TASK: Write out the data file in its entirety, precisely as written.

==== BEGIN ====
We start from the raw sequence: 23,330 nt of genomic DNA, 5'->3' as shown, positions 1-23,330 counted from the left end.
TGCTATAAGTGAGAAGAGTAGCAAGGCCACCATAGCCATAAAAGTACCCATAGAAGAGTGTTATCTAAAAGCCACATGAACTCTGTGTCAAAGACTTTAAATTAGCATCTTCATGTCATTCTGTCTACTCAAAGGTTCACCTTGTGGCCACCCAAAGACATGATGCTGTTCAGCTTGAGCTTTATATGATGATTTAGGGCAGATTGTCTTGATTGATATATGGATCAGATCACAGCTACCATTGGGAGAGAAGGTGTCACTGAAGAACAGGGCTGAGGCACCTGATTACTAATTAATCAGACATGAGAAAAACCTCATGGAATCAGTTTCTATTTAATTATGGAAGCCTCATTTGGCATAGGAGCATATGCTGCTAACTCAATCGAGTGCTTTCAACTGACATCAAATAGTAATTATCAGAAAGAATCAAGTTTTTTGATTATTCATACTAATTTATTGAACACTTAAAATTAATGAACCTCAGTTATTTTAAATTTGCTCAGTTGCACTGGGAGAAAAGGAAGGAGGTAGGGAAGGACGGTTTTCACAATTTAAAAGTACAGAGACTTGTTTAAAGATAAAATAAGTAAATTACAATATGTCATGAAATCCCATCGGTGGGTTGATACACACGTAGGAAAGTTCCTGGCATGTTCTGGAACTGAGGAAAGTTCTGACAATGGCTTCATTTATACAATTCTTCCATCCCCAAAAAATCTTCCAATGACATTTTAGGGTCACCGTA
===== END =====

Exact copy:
We start from the raw sequence: 23,330 nt of genomic DNA, 5'->3' as shown, positions 1-23,330 counted from the left end.
TGCTATAAGTGAGAAGAGTAGCAAGGCCACCATAGCCATAAAAGTACCCATAGAAGAGTGTTATCTAAAAGCCACATGAACTCTGTGTCAAAGACTTTAAATTAGCATCTTCATGTCATTCTGTCTACTCAAAGGTTCACCTTGTGGCCACCCAAAGACATGATGCTGTTCAGCTTGAGCTTTATATGATGATTTAGGGCAGATTGTCTTGATTGATATATGGATCAGATCACAGCTACCATTGGGAGAGAAGGTGTCACTGAAGAACAGGGCTGAGGCACCTGATTACTAATTAATCAGACATGAGAAAAACCTCATGGAATCAGTTTCTATTTAATTATGGAAGCCTCATTTGGCATAGGAGCATATGCTGCTAACTCAATCGAGTGCTTTCAACTGACATCAAATAGTAATTATCAGAAAGAATCAAGTTTTTTGATTATTCATACTAATTTATTGAACACTTAAAATTAATGAACCTCAGTTATTTTAAATTTGCTCAGTTGCACTGGGAGAAAAGGAAGGAGGTAGGGAAGGACGGTTTTCACAATTTAAAAGTACAGAGACTTGTTTAAAGATAAAATAAGTAAATTACAATATGTCATGAAATCCCATCGGTGGGTTGATACACACGTAGGAAAGTTCCTGGCATGTTCTGGAACTGAGGAAAGTTCTGACAATGGCTTCATTTATACAATTCTTCCATCCCCAAAAAATCTTCCAATGACATTTTAGGGTCACCGTA